Feeling uneasy about memorizing an endless litany of anatomical figures and pharmaceutical drug names? As time goes by, the number of discoveries and latest research that we need to learn in medicine continues to grow exponentially! This does not just include the recent developments. Each new generation needs to learn a history of terminology alongside this influx of further information. Many medical students describe studying in many ways: packing the brain to capacity, drinking from a fire hydrant, or "just plain impossible!" It can get overwhelming too soon.
Don't get burdened by the negatives; there's always a good side. As we engage in lifelong learning, we do develop new ways to improve the learning systems currently in place. Whether it's finding new ways to exercise, to cook—and new ways to learn!
When you are stuck on a topic that you cannot decipher, it's wiser to find more engaging ways to learn. One of the most efficient ways to do that is by learning the concept through a video. You may already recognize the importance of learning via online medical videos:
1. Help you understand concepts faster than your average textbooks
2. Help you retain ideas for longer
3. Online videos are portable
4. Learning or revising concepts is more straightforward with videos
5. When videos are in 3D, they give a better understanding of the depth and spatial arrangement of organs and their functions
6. Hard-to-imagine concepts come alive
7. They are just more engaging when compared to textbooks/notes
The above pointers make studying with medical videos far more sustainable than textbooks. But what makes an excellent medical education video? Creating compelling learning experiences for students begins with implementing 3 main elements-
- Cognitive load
- Learner engagement
- Active learning
Cognitive load -
In the simplest form, this term refers to the degree of mental effort used in the working memory. While making a video, we need the working memory to play ball because the information must be processed here to be encoded into long-term memory. There is much more (and fascinating) information on the components of cognitive load feel free to go down that rabbit hole yourself. Let's look into how it impacts the design of medical educational videos:
How do you direct the learner's attention to the crucial information? Using on-screen text to highlight important details can help learners retain data for longer. You can either use a few keywords, color change or add symbols.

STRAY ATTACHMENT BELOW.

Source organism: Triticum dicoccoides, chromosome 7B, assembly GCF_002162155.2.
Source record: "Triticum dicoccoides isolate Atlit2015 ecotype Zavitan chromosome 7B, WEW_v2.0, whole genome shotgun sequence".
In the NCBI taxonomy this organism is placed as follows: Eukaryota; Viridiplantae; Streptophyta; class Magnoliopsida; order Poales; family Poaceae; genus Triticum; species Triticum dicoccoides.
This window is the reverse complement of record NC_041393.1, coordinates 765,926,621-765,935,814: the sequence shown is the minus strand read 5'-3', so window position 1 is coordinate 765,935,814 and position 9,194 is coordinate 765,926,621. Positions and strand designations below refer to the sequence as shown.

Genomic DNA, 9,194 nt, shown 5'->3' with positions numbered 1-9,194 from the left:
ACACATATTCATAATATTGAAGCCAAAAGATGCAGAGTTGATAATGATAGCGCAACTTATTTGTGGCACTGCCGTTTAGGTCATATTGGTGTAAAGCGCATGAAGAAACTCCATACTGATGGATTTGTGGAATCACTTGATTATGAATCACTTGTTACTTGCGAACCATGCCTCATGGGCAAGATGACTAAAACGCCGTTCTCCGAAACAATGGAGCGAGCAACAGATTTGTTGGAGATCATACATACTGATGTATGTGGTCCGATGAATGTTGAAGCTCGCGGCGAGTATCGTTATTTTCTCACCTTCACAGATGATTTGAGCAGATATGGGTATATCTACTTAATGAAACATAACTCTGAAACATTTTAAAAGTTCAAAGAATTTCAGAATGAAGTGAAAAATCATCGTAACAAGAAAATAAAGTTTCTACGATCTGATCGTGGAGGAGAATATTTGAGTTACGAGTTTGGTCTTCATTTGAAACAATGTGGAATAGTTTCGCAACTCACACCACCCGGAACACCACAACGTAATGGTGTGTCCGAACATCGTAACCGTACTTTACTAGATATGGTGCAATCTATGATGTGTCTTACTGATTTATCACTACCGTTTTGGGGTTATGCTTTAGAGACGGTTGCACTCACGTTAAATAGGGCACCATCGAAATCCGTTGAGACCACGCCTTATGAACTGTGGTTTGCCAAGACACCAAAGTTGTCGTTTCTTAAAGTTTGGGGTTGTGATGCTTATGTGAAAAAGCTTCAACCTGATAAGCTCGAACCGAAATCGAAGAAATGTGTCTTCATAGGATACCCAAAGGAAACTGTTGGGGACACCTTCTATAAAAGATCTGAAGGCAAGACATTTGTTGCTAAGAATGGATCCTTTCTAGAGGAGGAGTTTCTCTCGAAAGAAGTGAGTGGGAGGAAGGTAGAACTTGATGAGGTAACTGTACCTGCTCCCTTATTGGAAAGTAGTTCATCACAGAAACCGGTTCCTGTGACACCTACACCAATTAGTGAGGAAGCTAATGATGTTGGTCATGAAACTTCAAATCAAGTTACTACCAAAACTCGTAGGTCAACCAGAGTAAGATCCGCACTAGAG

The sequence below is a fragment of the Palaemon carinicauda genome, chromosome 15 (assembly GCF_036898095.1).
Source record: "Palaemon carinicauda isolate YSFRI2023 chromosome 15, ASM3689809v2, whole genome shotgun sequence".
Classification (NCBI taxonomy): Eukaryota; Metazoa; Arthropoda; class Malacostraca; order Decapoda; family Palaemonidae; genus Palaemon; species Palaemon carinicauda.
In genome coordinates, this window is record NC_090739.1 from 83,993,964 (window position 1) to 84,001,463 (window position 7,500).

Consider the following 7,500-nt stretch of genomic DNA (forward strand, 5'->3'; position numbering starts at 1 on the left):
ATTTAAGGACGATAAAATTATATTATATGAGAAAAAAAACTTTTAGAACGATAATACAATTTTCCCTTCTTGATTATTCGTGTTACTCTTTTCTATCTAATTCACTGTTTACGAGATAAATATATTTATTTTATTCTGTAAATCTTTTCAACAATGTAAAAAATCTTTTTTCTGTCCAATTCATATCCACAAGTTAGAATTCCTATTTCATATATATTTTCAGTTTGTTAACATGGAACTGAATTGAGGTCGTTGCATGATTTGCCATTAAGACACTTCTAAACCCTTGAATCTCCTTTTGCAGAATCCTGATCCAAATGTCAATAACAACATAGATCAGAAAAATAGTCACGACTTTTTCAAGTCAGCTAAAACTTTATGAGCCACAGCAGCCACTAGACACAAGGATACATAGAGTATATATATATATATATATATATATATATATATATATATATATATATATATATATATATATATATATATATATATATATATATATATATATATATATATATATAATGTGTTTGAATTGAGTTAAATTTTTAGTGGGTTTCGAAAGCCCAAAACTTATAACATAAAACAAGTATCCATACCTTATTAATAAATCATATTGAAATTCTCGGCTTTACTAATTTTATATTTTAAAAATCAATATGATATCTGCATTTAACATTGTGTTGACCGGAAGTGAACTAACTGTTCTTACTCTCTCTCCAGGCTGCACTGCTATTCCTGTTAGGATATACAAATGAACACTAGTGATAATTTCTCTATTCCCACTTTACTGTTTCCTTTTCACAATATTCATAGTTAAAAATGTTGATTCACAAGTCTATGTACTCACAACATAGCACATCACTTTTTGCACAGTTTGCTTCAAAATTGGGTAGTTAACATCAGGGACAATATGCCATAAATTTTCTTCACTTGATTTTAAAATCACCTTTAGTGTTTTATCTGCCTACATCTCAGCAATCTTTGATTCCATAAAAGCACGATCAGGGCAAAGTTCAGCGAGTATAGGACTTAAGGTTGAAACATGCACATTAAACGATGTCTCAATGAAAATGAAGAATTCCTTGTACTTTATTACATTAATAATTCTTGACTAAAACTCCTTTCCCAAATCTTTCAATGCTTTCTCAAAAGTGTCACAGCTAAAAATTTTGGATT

Weeding out the unnecessary
Remove exciting but irrelevant information that does not contribute to the learning goal. Having too much information just confuses the learner, and they are left wondering what information they need to know.
Breaking down the information is essential so users can engage with small pieces of new information. Ensuring the information is logically structured allows for a sensible breakdown, making medical videos shorter and more easily digestible for the learner.
Animation and text in one screen can sometimes overload the visual channel; on the other hand, using narration (voice-over) to explain the animation makes the best use of both channels. They complement each other, thus maximizing the ability to process the information in working memory. Applying both eyes and ears in a complementary manner helps increase a learner's retention and encourages user engagement.
For learning to be more engaging, one should always keep the information short, concise and straightforward.
Personalize the material – portray the impression that the material is created for a particular group of people, for a specific purpose (if this is not already the case).
Narration should be enthusiastic and relatively fast – many believe that the tendency for the narration should be rather slow to ensure learners grasp essential information. But researchers have observed that student engagement increases if the narrator's speaking rate is relatively fast. Fervor is still the most critical factor in narration, though.
Just like reading, watching a medical education video can still be a passive experience if not executed properly. When scripting and designing educational videos, the main aim is to ensure that the experience is towards active learning.
Now coming back to our first question, what makes an excellent medical education video? You know the answer. And who has the best video, you ask? We don't mean to brag, but MediMagic ticks off all the boxes in cognitive load, learner engagement and active learning sectors. Our videos have scientifically backed evidence of being better than textbooks and better in terms of other video providers.
If you want to experience the magic of 3D videos for yourself, download the MediMagic App now. Access your FREE 14-day trial and start studying now.